One example of a prior art solution for these problems is a squeezable latch. This latch mounts to a component and has two engagement points that are spaced apart on opposite sides of the component. The engagement points engage a retention mechanism that is mounted to a main system circuit board. If the subject component is small enough, a technician can operate the latch with one hand by squeezing the latch at the engagement points. However, with larger components such as processor module cartridges, the technician must use two hands to operate the latch. Moreover, this latch can be mishandled by the technician and result in uneven insertion/extraction of the component. If the force exerted on the component is uneven, it may be “rocked” into or out of place, thereby increasing the probability for damage to the connectors.
Another prior art example is the cam-type lever. If the device is single-sided, only one side of the component is clamped which can result in uneven insertion/extraction. Dual cam devices are workable, but they have more parts and require the technician to use both hands. There are other types of manual release mechanisms, but many of these are unnecessarily complex and require multiple, simultaneous operations to be performed by the technician to achieve insertion/extraction. Furthermore, these operations also typically cause the component to be rocked out of place and may cause damage. Thus, an improved apparatus and method for single-handedly and reliably installing and removing a latching electrical component with respect to a socket and retention mechanism mounted on a main system circuit board is needed.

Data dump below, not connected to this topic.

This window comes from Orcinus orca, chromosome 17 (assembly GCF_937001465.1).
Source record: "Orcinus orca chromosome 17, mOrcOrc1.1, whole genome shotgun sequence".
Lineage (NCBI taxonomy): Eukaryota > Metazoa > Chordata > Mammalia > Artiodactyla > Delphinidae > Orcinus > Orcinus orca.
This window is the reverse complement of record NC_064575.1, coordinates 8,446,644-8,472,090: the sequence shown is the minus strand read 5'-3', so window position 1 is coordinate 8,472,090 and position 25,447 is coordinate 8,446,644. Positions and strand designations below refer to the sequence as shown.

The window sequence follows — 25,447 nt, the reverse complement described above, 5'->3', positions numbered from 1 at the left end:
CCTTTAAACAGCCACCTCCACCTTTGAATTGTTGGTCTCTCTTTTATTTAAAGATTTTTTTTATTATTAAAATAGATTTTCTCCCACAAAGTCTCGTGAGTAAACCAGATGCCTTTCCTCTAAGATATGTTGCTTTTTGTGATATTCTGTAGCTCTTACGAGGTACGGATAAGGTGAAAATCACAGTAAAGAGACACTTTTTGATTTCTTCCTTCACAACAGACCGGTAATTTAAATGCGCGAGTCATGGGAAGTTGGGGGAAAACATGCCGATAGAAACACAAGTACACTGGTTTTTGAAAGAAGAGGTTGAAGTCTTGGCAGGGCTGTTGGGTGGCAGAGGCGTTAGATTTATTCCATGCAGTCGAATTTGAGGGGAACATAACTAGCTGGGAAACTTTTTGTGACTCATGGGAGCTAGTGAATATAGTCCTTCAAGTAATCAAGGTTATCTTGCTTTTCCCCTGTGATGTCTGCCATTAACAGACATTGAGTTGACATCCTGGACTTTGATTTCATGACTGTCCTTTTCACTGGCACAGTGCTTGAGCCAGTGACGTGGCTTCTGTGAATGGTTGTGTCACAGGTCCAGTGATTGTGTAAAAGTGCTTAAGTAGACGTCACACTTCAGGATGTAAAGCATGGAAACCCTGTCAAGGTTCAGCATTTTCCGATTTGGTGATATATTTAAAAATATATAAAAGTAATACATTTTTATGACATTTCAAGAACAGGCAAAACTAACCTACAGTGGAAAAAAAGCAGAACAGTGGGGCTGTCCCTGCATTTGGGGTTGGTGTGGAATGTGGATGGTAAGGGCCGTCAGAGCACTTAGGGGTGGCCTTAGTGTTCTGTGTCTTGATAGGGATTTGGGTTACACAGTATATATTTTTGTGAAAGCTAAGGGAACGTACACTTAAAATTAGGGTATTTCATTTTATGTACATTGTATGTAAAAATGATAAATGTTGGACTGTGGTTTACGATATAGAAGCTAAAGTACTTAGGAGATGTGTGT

A computer processor cartridge is connected to a socket on a motherboard. The cartridge has a detachable bracket that secures it to a retention mechanism mounted to the board. The bracket is formed from flexible plastic and has a handle with downward depending arms on each end. Each arm has a tooth on its outer surface. The retention mechanism has a base with a pair of upright support posts on its ends. Each post has a hole in its side for receiving the teeth on the bracket.